Wednesday, June 01, 2011


When I was growing up, my parents had some pretty lilac bushes and so when we established our own home, Mr. T and I wanted to plant some, too. We ended up transplanting some from my parents' summer place, where there was a huge hedge of lilacs near an old stone foundation. For years, our lilacs did not bloom; then, a few years ago, one or two blossoms appeared. Each year we see more and more flowers, and the bushes themselves are spreading, too.

I think it is so fascinating how lilacs are so often found beside old cellar holes and crumbling foundations. Even out in the woods, lilac bushes can be found blooming in such surroundings. People planted them by their houses and now, even though the houses and outbuildings have long since disappeared, the lilacs continue to bloom. Writers have written eloquently about this:

"Lilacs are in bloom now ... They bloom in almost every dooryard. In fact they bloom where there is no longer a dooryard. Often only a stone chimney may be left where a house once stood.

"Who lived here? ... Did they build the vanished house for future generations? If so, why was the place abandoned? Lovingly it could have been rebuilt on the same site, for the ancient stone foundation is here. Never mind, the secret belongs to the long ago, and we must not disturb it. It is permissible to gather a few lilacs in memory of those who planted them."
~ Gladys Taber, The Stillmeadow Road

And Still the Lilacs Bloom

'Twas not by chance the lilac fair
Became New Hampshire's flower,
For it was hardy like the folks
Who grew it by their bower.

The farms were passed from sire to son
Who loved this land and nation;
And lilacs were a part of home
To every generation.

Years passed, until the farmhouse old
Fell slowly in decay,
Yet lilacs by the rotting walls
Still bloomed along the way.

The ones who planted yonder bush
Are now within their tombs,
But still beside the cellar hole
The purple lilac blooms.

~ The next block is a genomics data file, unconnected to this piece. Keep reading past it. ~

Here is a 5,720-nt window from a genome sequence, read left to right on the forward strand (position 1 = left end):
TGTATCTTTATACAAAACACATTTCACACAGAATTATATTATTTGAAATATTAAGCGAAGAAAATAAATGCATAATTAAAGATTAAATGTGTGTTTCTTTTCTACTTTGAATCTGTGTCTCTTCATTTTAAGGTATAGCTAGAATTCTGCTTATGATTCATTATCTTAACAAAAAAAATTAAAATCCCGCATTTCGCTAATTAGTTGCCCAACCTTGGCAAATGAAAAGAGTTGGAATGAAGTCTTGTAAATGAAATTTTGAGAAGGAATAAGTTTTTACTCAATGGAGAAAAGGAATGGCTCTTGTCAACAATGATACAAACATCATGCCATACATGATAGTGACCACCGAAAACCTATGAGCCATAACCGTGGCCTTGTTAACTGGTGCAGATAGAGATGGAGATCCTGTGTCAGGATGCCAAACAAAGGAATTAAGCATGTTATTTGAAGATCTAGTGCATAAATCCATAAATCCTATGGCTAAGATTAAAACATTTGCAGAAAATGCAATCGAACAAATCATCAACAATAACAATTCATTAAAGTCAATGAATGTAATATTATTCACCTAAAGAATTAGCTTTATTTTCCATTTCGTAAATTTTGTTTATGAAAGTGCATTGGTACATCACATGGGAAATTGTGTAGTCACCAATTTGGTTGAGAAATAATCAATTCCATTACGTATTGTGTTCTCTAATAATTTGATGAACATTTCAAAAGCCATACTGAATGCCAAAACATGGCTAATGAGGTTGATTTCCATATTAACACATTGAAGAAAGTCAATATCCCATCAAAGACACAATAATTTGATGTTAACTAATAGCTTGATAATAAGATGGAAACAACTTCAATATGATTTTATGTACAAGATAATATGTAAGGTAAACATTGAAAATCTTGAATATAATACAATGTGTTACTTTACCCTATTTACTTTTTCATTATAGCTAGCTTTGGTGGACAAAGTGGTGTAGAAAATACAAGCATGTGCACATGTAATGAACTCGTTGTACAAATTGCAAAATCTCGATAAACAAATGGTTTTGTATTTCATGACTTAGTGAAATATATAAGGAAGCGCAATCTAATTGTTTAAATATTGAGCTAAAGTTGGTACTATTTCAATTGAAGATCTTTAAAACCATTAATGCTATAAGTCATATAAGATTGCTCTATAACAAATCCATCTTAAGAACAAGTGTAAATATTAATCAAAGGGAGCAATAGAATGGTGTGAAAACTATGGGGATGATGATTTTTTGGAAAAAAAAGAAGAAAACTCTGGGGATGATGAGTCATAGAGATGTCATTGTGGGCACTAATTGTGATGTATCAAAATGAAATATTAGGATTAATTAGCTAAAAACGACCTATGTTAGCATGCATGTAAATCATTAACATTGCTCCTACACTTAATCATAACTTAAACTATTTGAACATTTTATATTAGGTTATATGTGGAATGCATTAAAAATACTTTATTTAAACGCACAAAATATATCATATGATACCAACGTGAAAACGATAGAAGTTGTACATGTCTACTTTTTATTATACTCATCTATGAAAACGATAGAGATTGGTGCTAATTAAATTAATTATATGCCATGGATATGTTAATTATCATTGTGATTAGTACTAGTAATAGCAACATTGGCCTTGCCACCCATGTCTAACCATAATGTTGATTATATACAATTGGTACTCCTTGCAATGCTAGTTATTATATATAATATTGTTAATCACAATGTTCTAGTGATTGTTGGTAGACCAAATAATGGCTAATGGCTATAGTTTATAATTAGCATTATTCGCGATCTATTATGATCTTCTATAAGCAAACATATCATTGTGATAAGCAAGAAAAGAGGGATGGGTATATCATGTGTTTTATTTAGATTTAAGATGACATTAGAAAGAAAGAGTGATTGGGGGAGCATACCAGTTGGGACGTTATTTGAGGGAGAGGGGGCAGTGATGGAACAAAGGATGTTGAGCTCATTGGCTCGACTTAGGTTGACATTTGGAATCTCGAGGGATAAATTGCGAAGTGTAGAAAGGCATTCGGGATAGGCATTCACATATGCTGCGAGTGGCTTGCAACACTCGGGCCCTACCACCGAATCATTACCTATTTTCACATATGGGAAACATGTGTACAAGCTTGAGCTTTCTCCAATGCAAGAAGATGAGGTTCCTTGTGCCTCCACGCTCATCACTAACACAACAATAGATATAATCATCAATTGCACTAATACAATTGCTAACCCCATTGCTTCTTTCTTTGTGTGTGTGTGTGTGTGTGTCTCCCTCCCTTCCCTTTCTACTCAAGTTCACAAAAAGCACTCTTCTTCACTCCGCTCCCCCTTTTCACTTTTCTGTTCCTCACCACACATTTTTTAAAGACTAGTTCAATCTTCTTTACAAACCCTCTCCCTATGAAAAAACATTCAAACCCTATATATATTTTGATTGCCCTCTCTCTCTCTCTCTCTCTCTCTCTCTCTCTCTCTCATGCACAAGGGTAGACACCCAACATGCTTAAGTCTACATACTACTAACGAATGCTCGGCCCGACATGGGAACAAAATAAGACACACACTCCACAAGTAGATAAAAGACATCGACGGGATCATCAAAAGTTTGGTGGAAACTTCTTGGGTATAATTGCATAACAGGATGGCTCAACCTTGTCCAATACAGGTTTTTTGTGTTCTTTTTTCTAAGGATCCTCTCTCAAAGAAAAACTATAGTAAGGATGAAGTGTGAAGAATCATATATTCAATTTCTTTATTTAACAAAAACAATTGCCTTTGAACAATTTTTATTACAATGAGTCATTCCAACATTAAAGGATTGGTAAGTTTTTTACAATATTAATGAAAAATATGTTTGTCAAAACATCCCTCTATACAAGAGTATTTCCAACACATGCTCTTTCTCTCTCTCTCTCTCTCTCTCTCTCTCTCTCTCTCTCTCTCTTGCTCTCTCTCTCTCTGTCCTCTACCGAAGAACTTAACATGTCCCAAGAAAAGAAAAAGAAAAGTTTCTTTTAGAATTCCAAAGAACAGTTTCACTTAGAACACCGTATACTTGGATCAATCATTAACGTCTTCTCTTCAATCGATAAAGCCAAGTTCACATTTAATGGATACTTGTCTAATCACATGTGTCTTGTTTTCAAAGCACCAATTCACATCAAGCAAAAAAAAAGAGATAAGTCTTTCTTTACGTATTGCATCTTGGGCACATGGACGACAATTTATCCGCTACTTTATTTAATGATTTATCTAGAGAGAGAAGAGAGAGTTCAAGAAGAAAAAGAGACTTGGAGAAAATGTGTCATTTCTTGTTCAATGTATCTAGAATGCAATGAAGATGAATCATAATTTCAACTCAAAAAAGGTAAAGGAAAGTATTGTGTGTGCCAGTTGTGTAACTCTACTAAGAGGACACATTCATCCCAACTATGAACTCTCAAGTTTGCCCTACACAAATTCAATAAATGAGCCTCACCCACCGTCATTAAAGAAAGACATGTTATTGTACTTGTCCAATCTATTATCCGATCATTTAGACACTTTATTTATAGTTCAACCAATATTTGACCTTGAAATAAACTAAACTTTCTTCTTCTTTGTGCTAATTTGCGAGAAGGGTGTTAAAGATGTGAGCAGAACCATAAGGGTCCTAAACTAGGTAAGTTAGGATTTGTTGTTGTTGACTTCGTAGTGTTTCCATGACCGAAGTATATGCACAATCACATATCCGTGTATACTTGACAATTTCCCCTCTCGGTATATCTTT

As though in tender memory
Of those they would recall
Each year the fragrant lilacs bloom
Beside the garden wall.

No fairer tribute to the dead
Can we in love display
In cemeteries through the land
Upon Memorial Day.

Though gnarled and twisted by the storm
As generations toil;
Forever may the lilacs bloom
O'er dear New Hampshire soil.
~ Wilfred Tatham, Musings by a Mountain Trail

I love our lilacs and hope they will continue blooming and thriving for many years to come. They are such sweet old-fashioned flowers!


  1. I love the lilac, too. They are so beautiful & their fragrance cannot be imitated! I'm glad yours have started to bloom!

  2. Me,too! I just wish they were a bit longer lasting (we're having very hot weather here right now and they're going fast) but we can't have everything!

  3. We had a beautiful lilac bush in our yard when I was a little girl. I can still remember that lovely aroma!

  4. It is just amazing, isn't it, Arlene? As Mary Ann said, their fragrance truly cannot be imitated!

  5. We have a couple of old lilac bushes too.:)I love the smell but this year they did not seem to last as long as usual.My daughter made lilac muffins this year and they were quite good.:)I had wanted to make lilac jelly but never got around to it.Maybe next year?

  6. Nikki,

    I agree, the lilacs did not seem to last long at all this year. I think maybe it depends upon the variety (because I have seen some that are still blooming nicely) and also on the weather.

    I have not heard of either lilac jam or muffins. I had no idea one could cook or bake with lilacs. You should put the recipes on your blog!


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